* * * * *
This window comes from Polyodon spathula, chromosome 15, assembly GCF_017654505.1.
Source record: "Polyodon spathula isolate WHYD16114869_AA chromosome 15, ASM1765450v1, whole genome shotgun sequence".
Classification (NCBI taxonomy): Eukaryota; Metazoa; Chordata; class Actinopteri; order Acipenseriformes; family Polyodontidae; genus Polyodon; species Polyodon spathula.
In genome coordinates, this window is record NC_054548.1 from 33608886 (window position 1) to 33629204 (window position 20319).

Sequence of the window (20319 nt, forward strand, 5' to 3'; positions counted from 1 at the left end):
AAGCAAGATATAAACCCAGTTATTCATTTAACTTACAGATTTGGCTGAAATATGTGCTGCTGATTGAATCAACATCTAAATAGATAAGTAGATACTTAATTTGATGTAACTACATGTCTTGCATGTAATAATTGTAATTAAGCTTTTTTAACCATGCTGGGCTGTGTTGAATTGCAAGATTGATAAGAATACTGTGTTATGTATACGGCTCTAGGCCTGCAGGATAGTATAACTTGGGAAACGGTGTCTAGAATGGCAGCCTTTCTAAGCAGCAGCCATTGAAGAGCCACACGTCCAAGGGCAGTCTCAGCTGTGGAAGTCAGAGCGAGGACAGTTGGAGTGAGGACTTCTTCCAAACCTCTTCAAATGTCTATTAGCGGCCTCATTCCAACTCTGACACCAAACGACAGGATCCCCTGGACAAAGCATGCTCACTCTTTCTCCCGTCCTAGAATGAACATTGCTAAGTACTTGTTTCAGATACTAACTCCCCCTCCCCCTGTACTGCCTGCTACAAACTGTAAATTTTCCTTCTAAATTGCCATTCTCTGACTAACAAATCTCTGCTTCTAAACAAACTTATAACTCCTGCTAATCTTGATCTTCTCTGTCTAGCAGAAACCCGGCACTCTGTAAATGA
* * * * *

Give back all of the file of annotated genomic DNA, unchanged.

This window comes from Polyodon spathula, chromosome 15, assembly GCF_017654505.1.
Source record: "Polyodon spathula isolate WHYD16114869_AA chromosome 15, ASM1765450v1, whole genome shotgun sequence".
Classification (NCBI taxonomy): Eukaryota; Metazoa; Chordata; class Actinopteri; order Acipenseriformes; family Polyodontidae; genus Polyodon; species Polyodon spathula.
In genome coordinates, this window is record NC_054548.1 from 33608886 (window position 1) to 33629204 (window position 20319).

Sequence of the window (20319 nt, forward strand, 5' to 3'; positions counted from 1 at the left end):
AAGCAAGATATAAACCCAGTTATTCATTTAACTTACAGATTTGGCTGAAATATGTGCTGCTGATTGAATCAACATCTAAATAGATAAGTAGATACTTAATTTGATGTAACTACATGTCTTGCATGTAATAATTGTAATTAAGCTTTTTTAACCATGCTGGGCTGTGTTGAATTGCAAGATTGATAAGAATACTGTGTTATGTATACGGCTCTAGGCCTGCAGGATAGTATAACTTGGGAAACGGTGTCTAGAATGGCAGCCTTTCTAAGCAGCAGCCATTGAAGAGCCACACGTCCAAGGGCAGTCTCAGCTGTGGAAGTCAGAGCGAGGACAGTTGGAGTGAGGACTTCTTCCAAACCTCTTCAAATGTCTATTAGCGGCCTCATTCCAACTCTGACACCAAACGACAGGATCCCCTGGACAAAGCATGCTCACTCTTTCTCCCGTCCTAGAATGAACATTGCTAAGTACTTGTTTCAGATACTAACTCCCCCTCCCCCTGTACTGCCTGCTACAAACTGTAAATTTTCCTTCTAAATTGCCATTCTCTGACTAACAAATCTCTGCTTCTAAACAAACTTATAACTCCTGCTAATCTTGATCTTCTCTGTCTAGCAGAAACCCGGCACTCTGTAAATGA